When we elevate the heels during deadlifts when wearing certain shoes, we’ll create a more positive shin angle which can make it a bit more difficult to clear the knees for some lifters.
In layman’s terms, if we elevate the heel in deadlifts, then we’ll create a greater degree of knee flexion, which isn’t necessarily a bad thing, but it can make pulling a bit tougher for some lifters that have anatomies that feed better into less knee flexion when pulling. Note, clean pulls are separate not included in this rationale!
Coaching Tip: “Clearing the knees” means moving the barbell past the knees in a means that is efficient for one’s lifting style. If you’re running into the knees when deadlifting, then your bar path is likely off and you’re exerting extra energy than needed.
The only real caveat with Vans and deadlifting is that their stack height isn’t technically the best for lifters who are trying to optimize every aspect of their pull. For example, a great pair of barefoot shoes will get you closer to the ground for big deadlifts. However, for most lifters, this small detail won’t matter too much.
Are Vans Good for Squats?
Yes, Vans can be good shoes for squats and lower body training. Their flatter construction, rubber outsoles, and non-compressible soles work well for squats and heavy leg training.
We briefly touched on this above, but when it comes to Vans and squats, there are certain characteristics with these shoes that some lifters may prefer. For example, if you’re a lifter or athlete that likes lifting with a flat foot position, or a more barefoot approach, then Vans can be a decent model for providing you with a similar feeling.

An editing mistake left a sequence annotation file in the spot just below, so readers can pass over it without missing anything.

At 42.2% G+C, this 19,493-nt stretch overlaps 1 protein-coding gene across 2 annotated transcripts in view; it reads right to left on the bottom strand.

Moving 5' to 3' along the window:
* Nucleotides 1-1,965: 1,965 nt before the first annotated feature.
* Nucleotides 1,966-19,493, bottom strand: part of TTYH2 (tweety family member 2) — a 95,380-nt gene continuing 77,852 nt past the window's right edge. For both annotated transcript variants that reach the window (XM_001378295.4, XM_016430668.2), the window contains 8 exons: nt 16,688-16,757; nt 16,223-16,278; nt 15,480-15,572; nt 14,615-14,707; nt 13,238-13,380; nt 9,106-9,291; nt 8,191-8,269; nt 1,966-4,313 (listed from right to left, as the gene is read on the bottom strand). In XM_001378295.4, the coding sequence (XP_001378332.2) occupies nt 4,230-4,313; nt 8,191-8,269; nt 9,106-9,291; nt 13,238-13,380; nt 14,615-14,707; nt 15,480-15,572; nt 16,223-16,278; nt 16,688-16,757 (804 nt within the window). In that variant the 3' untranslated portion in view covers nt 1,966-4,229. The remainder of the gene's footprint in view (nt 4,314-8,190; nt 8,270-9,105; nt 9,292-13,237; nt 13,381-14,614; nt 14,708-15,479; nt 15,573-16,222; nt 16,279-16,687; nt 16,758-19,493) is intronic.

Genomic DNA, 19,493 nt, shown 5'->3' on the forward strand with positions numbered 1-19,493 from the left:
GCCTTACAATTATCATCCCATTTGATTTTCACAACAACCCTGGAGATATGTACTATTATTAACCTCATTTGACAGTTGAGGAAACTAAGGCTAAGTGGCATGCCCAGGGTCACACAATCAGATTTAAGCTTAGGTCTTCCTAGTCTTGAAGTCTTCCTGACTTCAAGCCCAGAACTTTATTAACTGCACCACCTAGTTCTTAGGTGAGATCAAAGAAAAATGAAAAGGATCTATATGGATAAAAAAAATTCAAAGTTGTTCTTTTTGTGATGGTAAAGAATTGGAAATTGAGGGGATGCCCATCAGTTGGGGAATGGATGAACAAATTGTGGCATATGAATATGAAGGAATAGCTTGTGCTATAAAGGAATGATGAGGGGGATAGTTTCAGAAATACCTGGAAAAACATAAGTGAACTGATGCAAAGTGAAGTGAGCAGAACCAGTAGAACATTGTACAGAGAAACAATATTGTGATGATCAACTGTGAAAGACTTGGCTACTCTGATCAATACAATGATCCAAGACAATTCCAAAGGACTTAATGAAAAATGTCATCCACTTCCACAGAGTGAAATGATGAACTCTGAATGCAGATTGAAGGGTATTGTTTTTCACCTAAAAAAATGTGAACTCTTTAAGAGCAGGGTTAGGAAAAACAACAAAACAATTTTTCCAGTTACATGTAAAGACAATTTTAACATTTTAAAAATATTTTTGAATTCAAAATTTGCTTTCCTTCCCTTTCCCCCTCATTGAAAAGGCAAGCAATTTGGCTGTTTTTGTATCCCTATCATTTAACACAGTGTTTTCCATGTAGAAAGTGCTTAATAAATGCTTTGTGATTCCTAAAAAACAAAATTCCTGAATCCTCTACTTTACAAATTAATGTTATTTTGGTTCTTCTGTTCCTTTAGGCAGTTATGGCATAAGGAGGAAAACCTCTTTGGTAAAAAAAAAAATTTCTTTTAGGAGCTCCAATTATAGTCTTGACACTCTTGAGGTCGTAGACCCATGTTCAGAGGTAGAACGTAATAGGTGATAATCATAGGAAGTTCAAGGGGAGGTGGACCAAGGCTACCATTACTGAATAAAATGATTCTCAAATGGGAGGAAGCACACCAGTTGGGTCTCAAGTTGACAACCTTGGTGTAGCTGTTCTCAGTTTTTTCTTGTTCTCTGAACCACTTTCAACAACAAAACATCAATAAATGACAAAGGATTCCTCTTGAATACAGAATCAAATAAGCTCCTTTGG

The rubber waffle outsoles Vans have are also good due to their abilities to prevent slippage when squatting and working on machines that require squat movement patterns like hack squats and pendulum squats.
Best Vans Lifting Shoes
If you’re interested in Vans for lifting and are curious as to what the best vans lifting shoes are, I wanted to provide two of my favorite options below. Both options are good picks for lifting and I’ve used them interchangeably throughout my lifting career.
1. Vans Authentic
The Vans Authentic is a tried and true classic Vans model when it comes to lifting. This model features all of the signature construction traits that you want from a Vans model. The Vans Authentic has a vulcanized rubber sole and waffle tread for stability under different weights and gripping the floor.
Additionally, this model has a lightweight canvas upper which is fairly durable and looks clean and simplistic. In the gym, this canvas never really feels too hot on the feet, so even in warmer gyms, the Vans Authentic is generally a good model.